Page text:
Organizations call on Apple to stop enabling China’s censorship and surveillance

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Campaign against Apple allowing China to spy on Tibetans (Tibet Action Institute)

By Choekyi Lhamo

DHARAMSHALA, FEB 19: A coalition of civil, political, human rights, freedom of expression, corporate accountability, privacy, and digital security organizations, asked Apple in a letter to stop enabling China’s censorship and surveillance. In the letter addressed to Philip Schiller, Senior Vice President of Worldwide Marketing in the multi-million dollar company, it has expressed grave concerns over “Apple’s confirmed removal of applications from the iOS App Store in China, including 1,000+ Virtual Private Networks (VPNs) and news apps like the New York Times and Quartz, as well as the transfer of Apple users’ iCloud data to a Chinese state-run telecom company.”

The letter dated Feb 13 questions the “unethical double standard” that Apple has undertaken, “How can Apple make such a claim while at the same time ensuring that Apple customers in China do not enjoy this right online, putting them at greater risk of well-documented repression?” It describes the problems faced by the common people to have an effective and private user data online. Since relocating China’s Apple iCloud data to mainland China, it has further ensured that one is forced to choose between allowing information flow and refraining from storage and backup measures which the company has effectively developed.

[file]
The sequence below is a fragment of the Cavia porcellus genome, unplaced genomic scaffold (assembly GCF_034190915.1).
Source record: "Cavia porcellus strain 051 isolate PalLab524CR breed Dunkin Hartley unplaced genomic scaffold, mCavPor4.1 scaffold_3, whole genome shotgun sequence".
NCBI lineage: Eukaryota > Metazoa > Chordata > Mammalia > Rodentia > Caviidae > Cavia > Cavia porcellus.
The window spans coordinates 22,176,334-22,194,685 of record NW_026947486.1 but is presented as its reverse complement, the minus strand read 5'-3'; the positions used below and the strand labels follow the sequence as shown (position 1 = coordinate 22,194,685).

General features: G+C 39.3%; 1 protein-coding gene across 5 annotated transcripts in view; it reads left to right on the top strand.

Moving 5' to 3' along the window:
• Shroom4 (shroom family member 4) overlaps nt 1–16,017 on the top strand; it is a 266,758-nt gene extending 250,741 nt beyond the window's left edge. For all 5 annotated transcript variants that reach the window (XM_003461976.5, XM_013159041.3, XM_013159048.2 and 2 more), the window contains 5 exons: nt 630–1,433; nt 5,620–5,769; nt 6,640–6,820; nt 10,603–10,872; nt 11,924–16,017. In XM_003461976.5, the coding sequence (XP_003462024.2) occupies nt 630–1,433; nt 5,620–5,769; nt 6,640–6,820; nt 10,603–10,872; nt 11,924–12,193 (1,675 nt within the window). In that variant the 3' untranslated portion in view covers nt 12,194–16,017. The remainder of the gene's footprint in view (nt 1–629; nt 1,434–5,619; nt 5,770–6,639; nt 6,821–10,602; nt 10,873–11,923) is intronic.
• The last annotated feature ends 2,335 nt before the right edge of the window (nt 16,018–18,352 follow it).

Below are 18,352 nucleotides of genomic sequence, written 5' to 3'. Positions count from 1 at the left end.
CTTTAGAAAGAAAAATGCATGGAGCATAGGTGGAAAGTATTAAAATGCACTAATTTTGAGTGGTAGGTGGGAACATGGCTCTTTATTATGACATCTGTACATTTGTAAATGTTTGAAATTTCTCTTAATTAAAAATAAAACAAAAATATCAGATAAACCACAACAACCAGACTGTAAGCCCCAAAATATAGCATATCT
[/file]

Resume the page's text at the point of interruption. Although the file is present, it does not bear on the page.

The letter further adds, “China’s censorship and surveillance efforts have a chilling effect on civil society, severely restricting and limiting the civil and political rights of those living under Chinese rule. This includes Tibetans and Uyghurs who are currently enduring systematic repression at the hands of the Chinese government, with more than a million Uyghurs known to be locked up in “re-education camps” and with Tibet ranked as the second least free place on Earth, just behind Syria.” It also mentions the global removal of HKmap.live, a crowdsourced mapping app, which helped Hong Kongers during protests, and Xi Jinping’s designation as the “world’s worst abuser of internet freedom” for the fourth consecutive year by the Freedom House.

“Apple’s app removals and the lack of transparency around their removal also serve to minimize the serious concerns of app developers and global citizens, including many at Apple, who believe in an open and equally accessible web for everyone,” stated the letter.

 

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